Monday, March 16, 2009

Yes, Virginia, there is some good news

The whole concept of has been shaken badly by the economic downturn.

My original idea was that there were a lot of reasons to continue working beyond normal “retirement age” – the value of one’s contribution, the personal renewal factor, the waste of talent from a sedentary retirement.

The need to keep earning money was there, too, but it was a very minor reason.

Things have changed. A lot.

Millions have seen a huge chunk of their retirement savings vaporize. Millions have lost their jobs – well before “retirement.” Millions have lost their homes.

The number of available jobs for anyone – retirees or anyone else – has shrunk drastically. Far more people are competing for far fewer jobs.

Is there any good news anywhere?

The answer is “Yes.” These dire forces are stoking entrepreneurial ideas and energies.

The New York Times reports that “(many) laid-off workers across the country, burned out by a merciless job market, are building business plans instead of sending out résumés. For these people, recession has become the mother of invention.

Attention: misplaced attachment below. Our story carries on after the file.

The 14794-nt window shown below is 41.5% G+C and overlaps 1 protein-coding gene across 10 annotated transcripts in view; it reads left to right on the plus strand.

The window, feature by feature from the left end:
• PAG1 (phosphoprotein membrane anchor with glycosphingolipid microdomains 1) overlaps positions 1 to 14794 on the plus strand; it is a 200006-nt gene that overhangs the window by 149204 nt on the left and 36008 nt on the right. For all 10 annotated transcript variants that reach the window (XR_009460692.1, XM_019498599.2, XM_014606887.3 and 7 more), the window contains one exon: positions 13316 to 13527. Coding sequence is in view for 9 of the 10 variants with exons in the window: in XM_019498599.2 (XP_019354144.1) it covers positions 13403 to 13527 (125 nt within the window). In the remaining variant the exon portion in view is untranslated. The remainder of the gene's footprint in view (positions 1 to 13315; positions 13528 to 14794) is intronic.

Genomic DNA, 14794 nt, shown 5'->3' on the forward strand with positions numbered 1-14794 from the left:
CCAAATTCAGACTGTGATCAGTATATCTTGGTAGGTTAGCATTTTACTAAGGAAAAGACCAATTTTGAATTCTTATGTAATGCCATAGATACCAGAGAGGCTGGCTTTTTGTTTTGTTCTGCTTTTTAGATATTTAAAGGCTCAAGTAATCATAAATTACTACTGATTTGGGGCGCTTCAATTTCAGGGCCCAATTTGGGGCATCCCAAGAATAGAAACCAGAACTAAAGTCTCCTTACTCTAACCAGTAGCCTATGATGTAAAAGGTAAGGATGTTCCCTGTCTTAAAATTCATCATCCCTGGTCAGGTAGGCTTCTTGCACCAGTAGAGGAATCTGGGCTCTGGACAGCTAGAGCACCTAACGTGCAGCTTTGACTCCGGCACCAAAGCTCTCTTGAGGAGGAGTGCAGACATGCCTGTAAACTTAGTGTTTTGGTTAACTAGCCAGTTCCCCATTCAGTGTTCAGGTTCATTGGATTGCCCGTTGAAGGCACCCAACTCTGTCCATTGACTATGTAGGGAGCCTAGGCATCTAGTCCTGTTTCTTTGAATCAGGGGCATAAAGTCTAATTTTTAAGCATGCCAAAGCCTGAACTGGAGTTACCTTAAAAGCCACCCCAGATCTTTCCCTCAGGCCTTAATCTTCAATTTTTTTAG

“Economists say that when the economy takes a dive, it is common for people to turn to their inner entrepreneur to try to make their own work. But they say that it takes months for that mentality to sink in, and that this is about the time in the economic cycle when it really starts to happen — when the formerly employed realize that traditional job searches are not working, and that they are running out of time and money.”

This wave of downturn start-ups is different from those in the past, said the Times. The biggest difference is that “the Internet has given people an extraordinary tool not just to market their ideas but also to find business partners and suppliers, and to do all kinds of functions on the cheap: keeping the books, interacting with customers, even turning a small idea into a big idea.”

I’m betting that you can turn your small idea into a big one. Give it a try!

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